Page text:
Minimal Impact Bushwalking as a concept has been around since the 1930s, but is constantly being updated and reviewed. Caro Ryan of @lotsafreshair takes us through the current best practices for leaving the bush just as you found it.

The Evolution of Minimal Impact Bushwalking

It’s hard to imagine a world where one of our most passionate and dedicated environmental campaigners would head off for a weekend bushwalk with a rifle resting on their shoulder; the butt of the stock worn smooth from decades of firing. 

Like many of his friends, this bloke carries his own well-loved homemade pack and inside there’s some tinned food that’ll make a nice side dish for the wallaby he hopes to shoot for mains.

After dinner, he’ll use a rock to beat the empty tin flat by the campfire’s light before tossing it into the licking flames. When things have cooled down in the morning, he’ll bury the tin along with a few other things he doesn’t need anymore, before rolling up his swag and heading off back into the scrub.

Welcome to the world of leave no trace circa 1930.



For generations of bushwalkers (before what many consider the American term, ‘hikers’ found its way to Australia), this was pretty typical of what was known as the Bash, Burn and Bury method and for Myles Dunphy, who many consider to be the father of conservation in NSW, this was just how things were done.

We owe a great debt to Myles Dunphy’s vision and his tireless lobbying. I only have to step out my door into the Blue Mountains National Park (which his organisation proposed in 1934) or marvel at his beautiful hand-drawn sketch maps, to see the shadow that I walk in. But my lord Myles! I can only imagine what our precious natural places would look like if we still bashed, burned, and buried.

So although we shake our heads or get stuck in cleaning up (or campaigning for) areas where folk still do this, it goes to show not just how times have changed, but a super-relevant example of Maya Angelou’s quote, 

‘Do the best you can until you know better. Then when you know better, do better’.

When it comes to the practice of Minimal Impact Bushwalking, we certainly know better. 

Whilst the trademarked American brand, ‘Leave No Trace’ (LNT) has become shorthand for ‘don’t be a dick’, the very Aussie version (but more of a mouthful), ‘Minimal Impact Bushwalking’ (MIB), pre-dates it by a decade and is generally what’s promoted by bushwalking clubs and their state peak bodies here in Aus.

And just like bash, burn, and bury needed to be updated, I recently did some work on compiling a fresh MIB list that reflects changes in culture and society and made a video to promote it. 



Here’s what to keep in mind next time you’re out bush!

1. Leave No Trace

What it says on the box. Ghosting campsites and wild places as though we were never there. It’s such a great gift to offer to others coming after you and when it comes to rehabilitating campfires – can be a fun challenge!


The author, rehabilitating a campfire

2. Protect Biosecurity

We all chuck our stinky clothes into the washing machine after an epic adventure, but cleaning our tent pegs, groundsheets and shoes is a great way to stop invasive species like weeds or other nasties from being transferred to our next adventure destination. Apart from not moving weeds around, let’s also not disturb any wildlife (quokka selfies anyone?) or plants.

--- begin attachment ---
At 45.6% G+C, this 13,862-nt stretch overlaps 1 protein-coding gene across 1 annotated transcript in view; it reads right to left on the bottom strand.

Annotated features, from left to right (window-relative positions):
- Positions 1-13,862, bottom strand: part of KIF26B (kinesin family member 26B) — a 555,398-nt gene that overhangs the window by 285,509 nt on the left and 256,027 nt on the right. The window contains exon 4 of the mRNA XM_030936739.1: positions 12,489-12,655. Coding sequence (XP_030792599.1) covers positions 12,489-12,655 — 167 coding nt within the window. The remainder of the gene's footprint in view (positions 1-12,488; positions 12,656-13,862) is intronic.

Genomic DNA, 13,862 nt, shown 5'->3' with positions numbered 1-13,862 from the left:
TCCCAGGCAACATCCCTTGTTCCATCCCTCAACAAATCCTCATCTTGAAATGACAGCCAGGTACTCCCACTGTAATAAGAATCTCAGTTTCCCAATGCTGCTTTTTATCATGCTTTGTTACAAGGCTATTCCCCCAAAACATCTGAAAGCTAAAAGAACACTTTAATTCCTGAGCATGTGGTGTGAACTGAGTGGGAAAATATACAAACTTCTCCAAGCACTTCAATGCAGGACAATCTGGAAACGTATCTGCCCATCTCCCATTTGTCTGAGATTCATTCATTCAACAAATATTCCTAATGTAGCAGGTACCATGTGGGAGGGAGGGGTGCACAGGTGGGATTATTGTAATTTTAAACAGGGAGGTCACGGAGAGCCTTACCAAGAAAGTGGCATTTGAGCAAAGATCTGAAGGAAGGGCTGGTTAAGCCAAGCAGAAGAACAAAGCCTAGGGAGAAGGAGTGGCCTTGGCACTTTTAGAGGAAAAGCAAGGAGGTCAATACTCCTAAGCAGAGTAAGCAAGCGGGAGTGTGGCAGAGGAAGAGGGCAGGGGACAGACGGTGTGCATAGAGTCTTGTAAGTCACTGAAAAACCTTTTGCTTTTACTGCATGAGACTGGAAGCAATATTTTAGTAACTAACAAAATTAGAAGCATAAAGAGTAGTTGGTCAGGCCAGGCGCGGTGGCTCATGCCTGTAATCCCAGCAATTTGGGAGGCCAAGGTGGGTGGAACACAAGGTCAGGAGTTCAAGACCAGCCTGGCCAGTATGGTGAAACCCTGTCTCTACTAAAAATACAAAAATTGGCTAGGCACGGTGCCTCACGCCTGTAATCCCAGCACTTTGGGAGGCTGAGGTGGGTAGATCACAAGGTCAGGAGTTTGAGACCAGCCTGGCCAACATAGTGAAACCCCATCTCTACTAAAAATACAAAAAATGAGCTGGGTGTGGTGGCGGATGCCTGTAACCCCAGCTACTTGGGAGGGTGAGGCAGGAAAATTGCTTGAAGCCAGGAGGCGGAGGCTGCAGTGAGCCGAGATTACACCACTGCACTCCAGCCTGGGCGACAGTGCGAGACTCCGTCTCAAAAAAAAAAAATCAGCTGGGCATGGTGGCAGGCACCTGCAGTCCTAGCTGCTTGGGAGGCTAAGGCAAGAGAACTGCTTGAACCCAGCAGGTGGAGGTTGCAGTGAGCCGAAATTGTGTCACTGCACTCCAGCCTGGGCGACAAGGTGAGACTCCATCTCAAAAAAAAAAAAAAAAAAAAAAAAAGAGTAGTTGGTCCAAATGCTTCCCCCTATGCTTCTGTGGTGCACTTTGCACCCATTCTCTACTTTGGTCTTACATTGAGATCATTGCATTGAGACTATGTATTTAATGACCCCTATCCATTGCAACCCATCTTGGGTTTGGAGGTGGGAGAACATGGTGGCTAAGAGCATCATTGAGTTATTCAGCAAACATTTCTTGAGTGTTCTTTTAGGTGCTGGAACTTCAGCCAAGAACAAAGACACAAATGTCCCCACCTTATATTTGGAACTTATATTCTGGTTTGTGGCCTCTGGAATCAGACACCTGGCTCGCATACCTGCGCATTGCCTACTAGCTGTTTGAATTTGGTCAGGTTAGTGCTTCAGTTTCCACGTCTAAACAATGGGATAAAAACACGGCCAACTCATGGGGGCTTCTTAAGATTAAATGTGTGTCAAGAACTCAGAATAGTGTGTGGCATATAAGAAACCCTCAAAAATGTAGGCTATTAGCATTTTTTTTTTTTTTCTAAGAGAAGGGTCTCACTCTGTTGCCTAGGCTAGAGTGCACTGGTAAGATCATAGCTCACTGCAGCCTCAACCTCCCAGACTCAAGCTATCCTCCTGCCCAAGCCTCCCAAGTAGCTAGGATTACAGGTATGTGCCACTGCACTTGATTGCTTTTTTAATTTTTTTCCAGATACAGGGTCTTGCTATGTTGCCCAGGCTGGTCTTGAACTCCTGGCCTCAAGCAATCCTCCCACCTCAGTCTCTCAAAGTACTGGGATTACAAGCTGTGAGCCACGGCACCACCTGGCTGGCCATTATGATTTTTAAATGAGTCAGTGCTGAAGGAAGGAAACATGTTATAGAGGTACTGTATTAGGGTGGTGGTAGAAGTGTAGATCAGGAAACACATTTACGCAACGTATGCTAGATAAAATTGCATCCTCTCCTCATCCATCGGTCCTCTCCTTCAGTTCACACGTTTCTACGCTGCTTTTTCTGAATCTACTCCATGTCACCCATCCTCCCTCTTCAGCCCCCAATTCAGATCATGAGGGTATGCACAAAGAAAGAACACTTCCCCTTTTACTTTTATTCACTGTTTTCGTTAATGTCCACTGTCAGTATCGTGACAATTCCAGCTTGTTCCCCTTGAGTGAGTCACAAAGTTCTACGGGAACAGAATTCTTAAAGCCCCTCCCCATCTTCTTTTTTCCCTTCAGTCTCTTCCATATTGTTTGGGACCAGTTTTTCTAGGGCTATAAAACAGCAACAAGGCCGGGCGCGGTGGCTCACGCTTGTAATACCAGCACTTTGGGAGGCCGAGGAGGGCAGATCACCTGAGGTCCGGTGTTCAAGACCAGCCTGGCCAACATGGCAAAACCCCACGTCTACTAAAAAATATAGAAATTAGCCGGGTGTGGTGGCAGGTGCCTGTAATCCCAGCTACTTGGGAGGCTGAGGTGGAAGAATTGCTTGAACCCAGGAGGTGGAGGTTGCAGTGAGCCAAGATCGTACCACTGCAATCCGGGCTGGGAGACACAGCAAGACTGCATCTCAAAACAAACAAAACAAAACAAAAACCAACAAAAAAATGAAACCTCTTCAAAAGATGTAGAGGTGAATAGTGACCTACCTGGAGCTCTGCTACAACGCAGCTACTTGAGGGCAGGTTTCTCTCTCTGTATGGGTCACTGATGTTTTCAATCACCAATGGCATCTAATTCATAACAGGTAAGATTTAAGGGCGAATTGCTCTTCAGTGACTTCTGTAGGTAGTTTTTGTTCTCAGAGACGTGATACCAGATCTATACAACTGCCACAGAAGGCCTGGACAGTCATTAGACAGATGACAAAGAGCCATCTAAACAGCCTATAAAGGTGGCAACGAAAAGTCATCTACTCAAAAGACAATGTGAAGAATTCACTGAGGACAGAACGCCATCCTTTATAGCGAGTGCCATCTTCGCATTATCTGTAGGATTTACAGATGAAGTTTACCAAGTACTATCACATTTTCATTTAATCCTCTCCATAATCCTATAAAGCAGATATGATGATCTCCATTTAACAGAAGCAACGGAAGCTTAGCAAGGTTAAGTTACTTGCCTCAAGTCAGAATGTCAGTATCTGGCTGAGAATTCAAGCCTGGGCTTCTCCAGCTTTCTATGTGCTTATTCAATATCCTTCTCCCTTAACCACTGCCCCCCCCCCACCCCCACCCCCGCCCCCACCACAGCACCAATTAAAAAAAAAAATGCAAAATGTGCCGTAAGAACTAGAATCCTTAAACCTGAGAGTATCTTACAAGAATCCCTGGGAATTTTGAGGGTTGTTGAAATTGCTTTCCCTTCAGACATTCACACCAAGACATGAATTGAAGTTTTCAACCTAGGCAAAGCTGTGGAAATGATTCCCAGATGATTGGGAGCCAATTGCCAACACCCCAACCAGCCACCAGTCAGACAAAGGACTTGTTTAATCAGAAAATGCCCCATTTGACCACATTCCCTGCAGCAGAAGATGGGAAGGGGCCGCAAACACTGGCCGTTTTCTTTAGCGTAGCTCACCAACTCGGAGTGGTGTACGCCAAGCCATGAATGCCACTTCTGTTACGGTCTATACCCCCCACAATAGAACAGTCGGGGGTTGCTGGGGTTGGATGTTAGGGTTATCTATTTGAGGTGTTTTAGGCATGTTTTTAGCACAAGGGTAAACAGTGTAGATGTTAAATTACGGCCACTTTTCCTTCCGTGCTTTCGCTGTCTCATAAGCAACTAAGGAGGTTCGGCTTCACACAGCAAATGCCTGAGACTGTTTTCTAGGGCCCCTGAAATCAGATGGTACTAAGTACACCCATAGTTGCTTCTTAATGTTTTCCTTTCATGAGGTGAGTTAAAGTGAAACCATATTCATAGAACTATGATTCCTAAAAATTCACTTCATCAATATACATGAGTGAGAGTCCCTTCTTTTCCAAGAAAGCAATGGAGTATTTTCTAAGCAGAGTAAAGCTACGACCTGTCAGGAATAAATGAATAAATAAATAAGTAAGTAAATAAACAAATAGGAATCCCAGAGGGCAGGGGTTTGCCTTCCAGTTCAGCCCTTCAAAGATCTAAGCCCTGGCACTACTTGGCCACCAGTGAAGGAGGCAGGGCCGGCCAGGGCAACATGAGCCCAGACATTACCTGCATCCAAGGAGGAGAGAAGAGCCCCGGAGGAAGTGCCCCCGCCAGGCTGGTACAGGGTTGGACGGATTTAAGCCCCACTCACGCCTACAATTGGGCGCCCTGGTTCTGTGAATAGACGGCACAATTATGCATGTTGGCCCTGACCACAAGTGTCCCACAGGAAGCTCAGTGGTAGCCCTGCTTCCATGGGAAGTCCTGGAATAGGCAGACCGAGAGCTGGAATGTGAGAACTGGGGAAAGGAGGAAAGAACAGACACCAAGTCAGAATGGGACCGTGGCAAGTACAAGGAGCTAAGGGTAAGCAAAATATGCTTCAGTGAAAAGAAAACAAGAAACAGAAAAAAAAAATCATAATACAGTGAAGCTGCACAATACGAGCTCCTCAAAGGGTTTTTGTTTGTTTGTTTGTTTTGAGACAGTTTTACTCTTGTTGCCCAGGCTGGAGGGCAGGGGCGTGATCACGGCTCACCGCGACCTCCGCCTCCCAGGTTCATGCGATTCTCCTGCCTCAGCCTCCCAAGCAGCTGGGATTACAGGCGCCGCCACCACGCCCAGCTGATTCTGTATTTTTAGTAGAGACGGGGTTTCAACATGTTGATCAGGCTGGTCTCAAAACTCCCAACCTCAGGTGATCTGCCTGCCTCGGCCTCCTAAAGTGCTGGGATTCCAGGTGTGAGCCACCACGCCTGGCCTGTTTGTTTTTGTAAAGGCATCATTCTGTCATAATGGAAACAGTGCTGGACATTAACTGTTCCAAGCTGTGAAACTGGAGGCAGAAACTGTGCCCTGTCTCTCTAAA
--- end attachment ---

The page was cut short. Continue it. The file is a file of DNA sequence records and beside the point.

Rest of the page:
Clean your shoes to avoid nasties!

3. Be Self Reliant

There’s a great acronym to help us with this one: T.R.E.K.

T – Take what you need
R – Register your intentions
E – Emergency Beacon
K – Know your route and stick to it.

Being able to look after ourselves in the bush with shelter, food, water, first aid, wise decisions around weather and choosing an adventure to match our skills and fitness, can really help to minimise our environmental and sustainability footprints.


Be self-sufficient and know how to navigate

4. Respect Others

Whilst you might chill to your playlist around camp or need the beats to get you up that insane hill, your Bluetooth speaker isn’t everyone’s idea of #bliss. Grab your earbuds to turn up the respect levels and offer help to anyone who might need it.

5. Acknowledge the Traditional Custodians

Everywhere we go is someone’s Country and finding out who the Traditional Custodians are and acknowledging them adds an extra layer of understanding and can deepen our experience of place. It’s best not to sleep in caves or overhangs with Aboriginal art and to never disturb any artefacts we might come across like axe-heads or other tools.


Avoid sleeping in art caves and overhangs

6. Respect the Land Manager

It’s easy to think that all natural bushland is managed by National Parks, but there can be a whole range of different people responsible for taking care of it, including State Forests, Crown Lands and private landholders. There are reasons behind the rules for each location, like not taking pets or having a maximum number of people in a group, not to mention every farmer’s favourite… leave gates as you find them.

7. Social Media Responsibility

Poor old Myles would turn in his grave (or maybe use it to campaign for a new national park) if he saw how social media has changed the ways people interact with and learn about wild places. 


CaroRyan @lotsafreshair | Photo by Ben Cirulis


I’m pretty sure he’d be horrified that people he believed lacked bush skills (he famously derided the boy scouts), are navigating by and sharing GPX files, or promoting places that lacked the support needed to look after them. 

We can all name a lookout or waterfall that’s become super popular due to Instagram and subsequently suffered from a lack of minimal impact/leave no trace principles. Let’s think about the consequences before publicly sharing waypoints or GPX files and consider removing geotags from our shared images.

Read more: Leave No Trace